Promises, promises … Mooikloof Mega City developer left out of pocket

President Cyril Ramaphosa at the launch of the project in 2020. Balwin Properties has so far spent R300m in relation to government’s obligations.

Read : 386 times

Government fails to come through with its R1.4bn contribution to bulk infrastructure. The development might not be such good news for lower-income buyers after all.

More than three years after the R84 billion Mooikloof Mega City in the east of Tshwane was named as one of government’s strategic infrastructure projects (SIPs), developer Balwin Properties is still waiting for government to fulfil its promise to provide R1.4 billion for bulk infrastructure to unlock the value.

The first residents are set to receive their keys and move into their new homes in November.

At the launch of the development in October 2020, three months after the SIP designation, President Cyril Ramaphosa said the development “is pushing back the frontiers of human settlements in our country, by way of design, planning and construction”.

Ramaphosa said once completed, “the Mooikloof Mega City may end up becoming the world’s largest sectional property development, with land also earmarked for schools, shops and offices” and described it as the “outcome of a successful public-private partnership” between the City of Tshwane, the Gauteng Provincial Government and Balwin Properties.

Praise for Ramokgopa

Ramaphosa specifically praised Dr Kgosientsho Ramokgopa, who then headed the Investment and Infrastructure Office in the Presidency, for the energy he spent to bring the development to that point.

Ramaphosa has however since appointed Ramokgopa as minister of electricity and it seems nobody has been appointed to take over his previous role.

The presidency did not respond to a question in this regard.

The listing of the SIPs followed the inaugural Sustainable Infrastructure Development Symposium (SIDS) in June 2020, which managed to unlock over R340 billion in private sector investment in key economic sectors.

Where is government’s contribution?

Balwin told Moneyweb no specific dates were set for the payment of government’s contribution.

“We were of the understanding that payment would flow in one lump sum or that the government would appoint the contractor themselves to do the necessary infrastructure installation.

“We were of the understanding that funding for implementation or the appointment of a contractor to do the implementation would commence shortly after the gazette.

“We were further of the understanding that the gazette was the trigger event,” it said.

The company says it has engaged all government role players, including National Treasury, the Department of Public Works and Infrastructure, and the City of Tshwane.

The talks are ongoing and have been “positively received” – but no payment has been made yet.

Balwin between a rock and a hard place

This delayed the project considerably as the upgrade of the bulk infrastructure was a condition for the rezoning of the land, and Balwin had no choice but to fund it for the time being.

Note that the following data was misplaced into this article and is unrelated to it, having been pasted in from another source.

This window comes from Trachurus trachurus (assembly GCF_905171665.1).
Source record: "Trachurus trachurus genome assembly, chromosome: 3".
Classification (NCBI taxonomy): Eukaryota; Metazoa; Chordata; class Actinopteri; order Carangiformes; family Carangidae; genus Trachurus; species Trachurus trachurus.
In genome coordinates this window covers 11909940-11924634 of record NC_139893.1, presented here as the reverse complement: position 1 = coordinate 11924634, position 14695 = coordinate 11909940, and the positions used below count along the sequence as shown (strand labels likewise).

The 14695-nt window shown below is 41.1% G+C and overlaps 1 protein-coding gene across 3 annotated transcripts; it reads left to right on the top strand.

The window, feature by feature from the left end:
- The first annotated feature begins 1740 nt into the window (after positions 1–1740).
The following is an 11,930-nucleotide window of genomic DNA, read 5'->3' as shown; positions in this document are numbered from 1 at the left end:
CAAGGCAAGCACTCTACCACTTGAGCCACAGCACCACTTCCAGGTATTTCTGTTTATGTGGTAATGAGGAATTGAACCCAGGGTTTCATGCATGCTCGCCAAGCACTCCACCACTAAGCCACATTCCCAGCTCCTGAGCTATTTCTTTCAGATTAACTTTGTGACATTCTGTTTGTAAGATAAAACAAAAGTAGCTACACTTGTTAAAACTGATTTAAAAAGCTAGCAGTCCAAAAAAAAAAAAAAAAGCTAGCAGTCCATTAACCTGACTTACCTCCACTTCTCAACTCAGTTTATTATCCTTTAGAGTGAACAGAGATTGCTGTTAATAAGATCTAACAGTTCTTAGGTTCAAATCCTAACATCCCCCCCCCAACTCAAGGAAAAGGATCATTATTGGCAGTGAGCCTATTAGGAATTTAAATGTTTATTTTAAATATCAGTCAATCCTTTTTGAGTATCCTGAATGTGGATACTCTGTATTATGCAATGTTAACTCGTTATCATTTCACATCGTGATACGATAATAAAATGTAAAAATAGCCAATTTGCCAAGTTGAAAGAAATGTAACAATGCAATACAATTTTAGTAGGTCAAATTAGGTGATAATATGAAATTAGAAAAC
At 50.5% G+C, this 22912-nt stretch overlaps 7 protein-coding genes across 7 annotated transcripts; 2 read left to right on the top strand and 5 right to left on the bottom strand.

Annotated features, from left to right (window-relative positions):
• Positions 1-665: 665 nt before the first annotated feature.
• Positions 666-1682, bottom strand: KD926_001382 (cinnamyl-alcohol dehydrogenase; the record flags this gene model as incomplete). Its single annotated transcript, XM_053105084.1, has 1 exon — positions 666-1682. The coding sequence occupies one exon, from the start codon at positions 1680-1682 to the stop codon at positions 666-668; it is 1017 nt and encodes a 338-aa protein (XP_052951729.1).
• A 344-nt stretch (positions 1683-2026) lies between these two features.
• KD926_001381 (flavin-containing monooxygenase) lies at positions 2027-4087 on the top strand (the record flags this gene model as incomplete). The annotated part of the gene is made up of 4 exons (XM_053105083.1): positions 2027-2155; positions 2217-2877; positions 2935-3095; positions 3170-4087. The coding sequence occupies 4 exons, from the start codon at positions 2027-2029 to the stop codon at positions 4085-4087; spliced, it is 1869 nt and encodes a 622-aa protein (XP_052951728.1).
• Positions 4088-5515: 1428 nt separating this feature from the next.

The company has already spent more than R300 million out of its own pocket in relation to government’s obligations.

This was spent on bulk infrastructure for the delivery of water and sewerage services as well as roads, including the construction of a reservoir in La Montagne, the new Hazeldean Boulevard that connects Silver Lakes with Mamelodi, and R14 million for upgrades to the electricity network.

Meanwhile, a fight over the electricity distribution spoils

The City of Tshwane is in the meantime fighting for the right to distribute and sell electricity in Mooikloof Mega City. It is taking electricity regulator Nersa’s decision to grant an application from Eskom to provide the service on review in the high court.

Nersa is opposing the application, but Eskom seems unaware of the dispute. In response to a question, it said: “Eskom will deal with the matter should it be brought to its attention.”

During an earlier public hearing about the Eskom application Tshwane indicated that electricity sales in the development may amount to R1.5 billion per year, which could be a boost to the city’s empty purse.

Both Eskom and municipalities are facing declining revenue from electricity sales as households, businesses and industry make plans to reduce their dependency on the Eskom grid.

Tshwane argues that Mooikloof is within its licensed distribution area and Nersa erred by approving the Eskom application without the city’s concurrence, as required by law.

According to Eskom, it has already spent R1.8 million on the construction of the necessary infrastructure.

Municipal association Salga supported Tshwane during the public hearing based on what it considers the exclusive right of municipalities to distribute electricity.

If Tshwane’s argument prevails, Eskom will only be allowed to provide the service in the development after entering into a service level agreement with the City of Tshwane. It will then be obliged to apply the Tshwane municipal tariffs, which are considerably higher than those Eskom charges end users who buy directly from the utility.

No boost for lower-income buyers then?

The development is aimed at the gap market, namely people who earn too much to get housing subsidies from government, but too little to qualify for bonds.

If the developer fails to recover the money it has spent due to government’s broken promises, it stands to reason that it will be recovered from buyers by increasing the prices of units.

Neither the Presidency nor the Department of Public Works and Infrastructure responded to questions about the outstanding contribution.

Sign up for Free Daily Building and Construction News